Craig McLaughlin Statement



In recent months, I became involved with the issues surrounding the Fox Island Bridge and through that involvement I met several Fox Islanders who have donated much of their time to our Fox Island community.  Some of the people involved with the bridge issue were also concerned about PenMet’s termination of the Park Host Program—a situation I knew nothing about at the time.  This was back in the summer of 2021.  I didn’t get actively involved in this issue until a meeting held at the Nichols Community Center on January 11, 2022.  I attended that meeting with an open mind, knowing nothing about the issue.

At that meeting, two representatives from PenMet were attempting to explain to those in attendance why the Park Host Program had been terminated.  It was quite apparent to me, after listening to the presentation, that PenMet had basically decided to terminate the Park Host Program because, in the case of the Fox Island parks, the properties were just too small and non-revenue generating for PenMet to bother.

Being a member of the FICRA Trust Board of Directors (the Trust is the entity that owns and manages the Nichols Community Center), I offered up a possible solution to PenMet’s situation regarding the Park Host Program.  I asked the representatives if PenMet would be open to the Trust operating the Park Host Program through its volunteers in a manner similar to our Citizens’ Patrol Program.  I mentioned that we could probably provide the volunteers and PenMet could simply reimburse the Trust for any minor expenses incurred.

In less than 24 hours, the representatives got back to me saying that PenMet was not going to consider my offer because it was “an inappropriate delegation of PenMet’s responsibilities.”  This rationale bothered me a great deal as the “responsibilities” they mention are the same responsibilities PenMet was refusing to fulfill on its own.  Shortly thereafter, PenMet had the audacity to reach out to me seeking volunteers for the DeMolay Sandspit cleanup day.  I had to ask why cleaning duties were a permissible delegation of duties when monitoring the properties was an impermissible one?  I received no response.  As a courtesy to PenMet, the Trust Board and FICRA agreed to get the word out asking for volunteers, and we let PenMet know that were making that effort.  PenMet then had the further audacity to ask the Trust and/or FICRA to bring coffee for the volunteers.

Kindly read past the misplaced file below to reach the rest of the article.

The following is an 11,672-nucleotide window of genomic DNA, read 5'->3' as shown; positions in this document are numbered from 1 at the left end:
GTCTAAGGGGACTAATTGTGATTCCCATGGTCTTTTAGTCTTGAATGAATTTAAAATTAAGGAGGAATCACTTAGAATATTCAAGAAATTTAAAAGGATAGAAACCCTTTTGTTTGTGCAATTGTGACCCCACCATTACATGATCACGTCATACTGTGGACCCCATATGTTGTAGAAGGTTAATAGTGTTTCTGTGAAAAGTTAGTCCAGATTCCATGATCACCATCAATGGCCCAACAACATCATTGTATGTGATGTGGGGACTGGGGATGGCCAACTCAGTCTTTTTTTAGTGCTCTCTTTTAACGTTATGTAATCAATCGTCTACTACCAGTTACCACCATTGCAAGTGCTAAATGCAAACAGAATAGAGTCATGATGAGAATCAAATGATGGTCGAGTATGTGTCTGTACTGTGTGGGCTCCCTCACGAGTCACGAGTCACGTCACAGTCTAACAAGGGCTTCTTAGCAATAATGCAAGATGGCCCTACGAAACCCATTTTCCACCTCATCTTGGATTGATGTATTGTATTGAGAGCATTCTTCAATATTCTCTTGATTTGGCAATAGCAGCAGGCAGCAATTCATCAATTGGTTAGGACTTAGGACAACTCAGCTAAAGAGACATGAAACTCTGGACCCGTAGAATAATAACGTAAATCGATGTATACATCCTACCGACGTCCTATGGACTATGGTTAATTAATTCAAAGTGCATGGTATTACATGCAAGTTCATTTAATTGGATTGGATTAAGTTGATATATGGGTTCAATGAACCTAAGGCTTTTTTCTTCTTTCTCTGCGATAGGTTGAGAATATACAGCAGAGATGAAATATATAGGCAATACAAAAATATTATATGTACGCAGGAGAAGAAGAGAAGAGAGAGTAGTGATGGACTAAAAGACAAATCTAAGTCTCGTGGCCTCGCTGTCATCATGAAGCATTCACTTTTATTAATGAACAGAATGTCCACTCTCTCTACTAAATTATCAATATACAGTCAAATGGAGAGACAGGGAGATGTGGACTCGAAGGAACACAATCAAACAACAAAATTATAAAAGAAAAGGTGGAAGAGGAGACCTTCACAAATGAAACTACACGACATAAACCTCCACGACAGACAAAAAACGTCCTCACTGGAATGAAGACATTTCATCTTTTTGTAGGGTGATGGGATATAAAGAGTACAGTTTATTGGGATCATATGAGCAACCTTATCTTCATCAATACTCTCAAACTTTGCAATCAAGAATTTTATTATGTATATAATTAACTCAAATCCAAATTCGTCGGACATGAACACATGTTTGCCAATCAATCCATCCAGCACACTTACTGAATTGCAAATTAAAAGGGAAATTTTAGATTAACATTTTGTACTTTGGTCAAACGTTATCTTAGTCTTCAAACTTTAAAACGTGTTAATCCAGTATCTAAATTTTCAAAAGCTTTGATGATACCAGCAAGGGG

It was at this point, that I began to sense the frustration others who had been dealing with the Park Host Program termination were feeling.  I had multiple requests for further information, all of which were totally ignored.  I found PenMet to be very non-responsive and opaque—two characteristics an entity that exists on public tax dollars should never be.

I then visited the Fishing Pier, the DeMolay Sandspit, and the Boat Launch only to find all three properties in a serious state of neglect.  It was obvious to me that PenMet was paying little or no attention to any of these properties.  I then researched how much we were paying on our tax bills to PenMet and found out for the last two years we’ve paid about $1,000,000 annually.  I had to ask what, if anything, were we getting for our money?

I’ve done a lot more research and interviewed several former PenMet employees.  Both the results of my research and the gist of what I was being told in the interviews were consistent is raising serious concerns about how PenMet was being operated.  Fox Island represents two things, in my opinion, to PenMet:  (1) A bank account that can be drawn upon as needed without any requirement that any of those funds be spent performing PenMet’s duties as a property owner and (2) an island where three properties exist that are nothing more than an inconvenience to PenMet to own and maintain properly. 

That’s why I’m involved. 

Craig McLaughlin